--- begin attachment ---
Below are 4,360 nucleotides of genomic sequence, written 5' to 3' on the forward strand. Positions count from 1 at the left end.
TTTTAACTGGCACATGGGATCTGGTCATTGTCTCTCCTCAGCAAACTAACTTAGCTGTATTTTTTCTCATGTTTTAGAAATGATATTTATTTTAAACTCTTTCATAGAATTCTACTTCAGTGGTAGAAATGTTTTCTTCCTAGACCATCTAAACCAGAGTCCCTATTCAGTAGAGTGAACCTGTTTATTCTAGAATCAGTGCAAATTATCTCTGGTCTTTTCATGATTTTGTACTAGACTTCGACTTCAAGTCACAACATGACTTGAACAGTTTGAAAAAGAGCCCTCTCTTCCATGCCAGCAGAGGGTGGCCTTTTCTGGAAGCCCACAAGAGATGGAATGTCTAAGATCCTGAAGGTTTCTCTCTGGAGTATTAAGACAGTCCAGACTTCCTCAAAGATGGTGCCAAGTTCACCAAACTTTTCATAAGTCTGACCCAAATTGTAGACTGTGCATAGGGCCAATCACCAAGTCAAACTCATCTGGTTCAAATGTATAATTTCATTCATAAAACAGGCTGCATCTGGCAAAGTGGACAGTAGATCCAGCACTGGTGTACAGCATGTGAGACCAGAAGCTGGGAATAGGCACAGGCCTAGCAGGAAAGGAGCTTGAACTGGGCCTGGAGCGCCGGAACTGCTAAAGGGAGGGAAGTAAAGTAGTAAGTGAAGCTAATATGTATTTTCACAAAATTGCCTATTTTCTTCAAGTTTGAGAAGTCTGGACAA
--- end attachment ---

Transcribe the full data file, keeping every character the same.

Below are 4,360 nucleotides of genomic sequence, written 5' to 3' on the forward strand. Positions count from 1 at the left end.
TTTTAACTGGCACATGGGATCTGGTCATTGTCTCTCCTCAGCAAACTAACTTAGCTGTATTTTTTCTCATGTTTTAGAAATGATATTTATTTTAAACTCTTTCATAGAATTCTACTTCAGTGGTAGAAATGTTTTCTTCCTAGACCATCTAAACCAGAGTCCCTATTCAGTAGAGTGAACCTGTTTATTCTAGAATCAGTGCAAATTATCTCTGGTCTTTTCATGATTTTGTACTAGACTTCGACTTCAAGTCACAACATGACTTGAACAGTTTGAAAAAGAGCCCTCTCTTCCATGCCAGCAGAGGGTGGCCTTTTCTGGAAGCCCACAAGAGATGGAATGTCTAAGATCCTGAAGGTTTCTCTCTGGAGTATTAAGACAGTCCAGACTTCCTCAAAGATGGTGCCAAGTTCACCAAACTTTTCATAAGTCTGACCCAAATTGTAGACTGTGCATAGGGCCAATCACCAAGTCAAACTCATCTGGTTCAAATGTATAATTTCATTCATAAAACAGGCTGCATCTGGCAAAGTGGACAGTAGATCCAGCACTGGTGTACAGCATGTGAGACCAGAAGCTGGGAATAGGCACAGGCCTAGCAGGAAAGGAGCTTGAACTGGGCCTGGAGCGCCGGAACTGCTAAAGGGAGGGAAGTAAAGTAGTAAGTGAAGCTAATATGTATTTTCACAAAATTGCCTATTTTCTTCAAGTTTGAGAAGTCTGGACAA